are higher in protein to help the muscles
recover. That would be our hummus, greek
to come from the athletic department through
and food science majors will have the opportuand answer questions they have about what and when to eat.
The idea for the station came from an
athletic trainer who contacted Sheryl Aguilar, the senior dietician at USU, to discuss nutrition. The two came up with an idea to have athletics and nutrition work together to provide athletes with what they need.
Aguilar said the idea blossomed in June
the football team are being served. Plans to
include the football team for next season are in the works. Bankhead said that track and
field athletes use it the most, mostly because they are the largest team.
Bankhead estimates the fueling stations
serves 150 to 200 people per section.
The Aggie Fueling Station is open Monday
through Thursday from 7-9 a.m. and 1-6 p.m. and on Friday from 7-9 a.m.
with the set date to open in January.
Right now, all the Aggie athletes except for
GET IT DAILY AT
THURSDAY, JANUARY 21, 2016
Parking should be a priority Parking isn’t sexy.
High school seniors aren’t going to visit
Utah State’s campus this spring and say “Gee, the Aggie Terrace seems dandy.” They won’t ask — because they won’t know any better JOGAN JONES
“Trail Blazin’” — Logan Jones is a junior majoring in journalism. He doesn’t have a car. Contact him with feedback. Logantjones@aggiemail.usu.edu @Logantj
student money on the Aggie Rec Center, I
imagine. The ARC is, without a doubt, an awesome addition to campus. But it also
the hill in the stadium parking lot. There is nothing further from the mind of a future
college student than where they’re going to physically park their car.
That’s why the powers-that-be spent a ton of
mostly the parking thing.
It won’t attract new students to the school
serves as a nice recruiting tool — a fancy rock
like the ARC, nor will it be as aesthetically
facility is the type of thing that gets noticed
what? Students, teachers and the hundreds of
climbing wall inside a massive recreational
when kids are looking into potential college destinations.
Likewise, rumors of a new student center
have circulated for years, and the addition of a formal testing center seems imminent. None
They could also go for a west entrance to
snow-duck currently gracing the quad with its presence, because that thing is as much a
I get that money is a sticky subject, particu-
board meetings and other politics most
years or whenever it’s convenient to get
around to it — there needed to be more
parking on campus, like, four years ago.
I don’t mean to sound ungrateful for what is
Maverik stadium, the nice view of the Legacy
the library and the preservation of the glorious
another issue altogether?
on-campus workers all need it. Not in ten
the university thinks students want, and what Students need parking.
mind where they’re going to live, which is
larly with how student fees are spent and
one of the nicest-looking college campuses
students actually need.
plan for where they’re going to park — never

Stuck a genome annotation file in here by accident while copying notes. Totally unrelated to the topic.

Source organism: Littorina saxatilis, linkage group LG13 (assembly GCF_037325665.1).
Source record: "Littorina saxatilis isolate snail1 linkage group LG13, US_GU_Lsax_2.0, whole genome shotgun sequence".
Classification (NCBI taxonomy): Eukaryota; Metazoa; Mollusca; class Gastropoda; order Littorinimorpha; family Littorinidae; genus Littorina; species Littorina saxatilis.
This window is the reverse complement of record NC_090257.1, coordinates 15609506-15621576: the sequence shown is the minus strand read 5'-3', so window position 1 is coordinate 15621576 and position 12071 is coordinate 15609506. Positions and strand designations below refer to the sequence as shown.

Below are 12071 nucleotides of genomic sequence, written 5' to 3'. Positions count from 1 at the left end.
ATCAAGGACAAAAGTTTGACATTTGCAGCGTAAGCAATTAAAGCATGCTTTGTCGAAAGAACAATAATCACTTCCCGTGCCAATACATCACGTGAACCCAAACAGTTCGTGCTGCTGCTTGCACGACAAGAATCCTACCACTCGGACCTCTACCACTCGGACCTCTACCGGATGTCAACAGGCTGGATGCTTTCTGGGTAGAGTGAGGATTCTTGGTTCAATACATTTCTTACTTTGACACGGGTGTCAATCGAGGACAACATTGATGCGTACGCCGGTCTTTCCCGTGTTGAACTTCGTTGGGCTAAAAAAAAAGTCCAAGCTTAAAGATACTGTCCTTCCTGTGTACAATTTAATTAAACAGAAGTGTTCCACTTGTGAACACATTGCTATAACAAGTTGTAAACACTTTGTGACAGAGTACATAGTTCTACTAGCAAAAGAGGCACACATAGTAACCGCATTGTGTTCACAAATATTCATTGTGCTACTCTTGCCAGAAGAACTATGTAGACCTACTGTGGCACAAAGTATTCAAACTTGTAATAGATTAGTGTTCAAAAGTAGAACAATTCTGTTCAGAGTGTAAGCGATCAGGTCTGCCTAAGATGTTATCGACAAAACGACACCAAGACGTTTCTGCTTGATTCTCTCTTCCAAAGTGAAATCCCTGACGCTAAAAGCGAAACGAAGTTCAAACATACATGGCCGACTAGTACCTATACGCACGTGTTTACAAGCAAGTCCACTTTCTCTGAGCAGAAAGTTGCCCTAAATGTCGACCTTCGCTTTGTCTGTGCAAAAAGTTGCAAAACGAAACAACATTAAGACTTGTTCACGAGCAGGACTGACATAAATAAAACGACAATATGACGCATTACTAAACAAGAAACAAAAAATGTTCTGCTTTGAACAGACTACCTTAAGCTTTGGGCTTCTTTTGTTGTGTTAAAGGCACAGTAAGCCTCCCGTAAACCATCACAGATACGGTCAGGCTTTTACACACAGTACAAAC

pleasing as the new business building. But so
of these things are inherently bad, but it does indicate a kind of disconnect between what
— why hundreds of students are parked down
piece of art as anything else on campus — but
around. The renovations happening to
fields from the top floor of the brand new
ARC, all of it makes Utah State a cool place to get an education.
But doesn’t it seem kind of irresponsible for
USU to keep accepting thousands more
students every fall without any contingency
what campus improvements are made. Fee students don’t care to understand stand in the way of any real communication between
students and the administration. It doesn’t
have to be complicated, though — there’s not enough parking on campus, so make it a priority and fix it.
THURSDAY, JANUARY 21, 2016
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CALENDAR | JAN. 21 - JAN. 25 A DD Y O UR EVENT AT U S U S TAT E S M A N . C O M / E V E N T S
THURSDAY JAN. 21
FRIDAY JAN. 22
Professionals For Seniors
North Logan City Library
Visit the Elk
How to Use Your Calculator
Taggart Student Center 225B
Free, 12:00 p.m.
Combined Musical Auditions Chase Fine Arts CenterUtah State University
Free, 2:00 p.m.
$3-$5. $5 ages 9 and up, $3 ages 4-8, children 3 and under are free,
Free, 2:30 p.m.
Arts Week at USU- Silent Film Festival TSC Auditorium Free, 7:00 p.m.
Free, 5:30 p.m.
Nordic United Fundraiser The Antics Comedy Improv and Social The Dansante Logan River Golf Course
$15-$20. Suggested donation: $15 members $20 non-members, kids
$5, 9:30 p.m.
under 13 free, 6:30 p.m.
Advanced SAS Online Training
Transcendence: Abstraction and Symbolism in the American West
Nora Eccles Harrison Museum of Art
Free, All Day
Free, 10:00 a.m.
SATURDAY JAN. 23
SUNDAY JAN. 24
Visit the Elk
Live Music by Tyson Cazier and Lizzy Dewitt
Visit the Elk
$3-$5. $5 ages 9 and up, $3 ages 4-8, children 3 and under are free,
$3-$5. $5 ages 9 and up, $3 ages 4-8, children 3 and under are free,
Free Massage Therapist
USUâ€™s 4th Annual Literary Ball: Down the Rabbit Hole
Free, 3:30 p.m.
â€˜A Matter of Taste: Art, Kitsch, and Cultureâ€™ Exhibition
Nora Eccles Harrison
Museum of Art
Free, 7:00 p.m.
Free, 1:00 p.m.
The Junction at Utah State University
$6, 5:00 p.m.
The Sons of the Pioneers Ellen Eccles Theater-Cache Valley for the Arts $25-$39, 7:30 p.m.
Live Music by Where the Rowdy Things Art Caffe Ibis Free, 2:00 p.m.
MONDAY JAN. 25 Center For Women and Gender Brown Bag
Movie Monday-The Scorch Trials
Merrill Cazier Library 101
North Logan City Library
Free, 12:00 p.m.
Free, 6:30 p.m.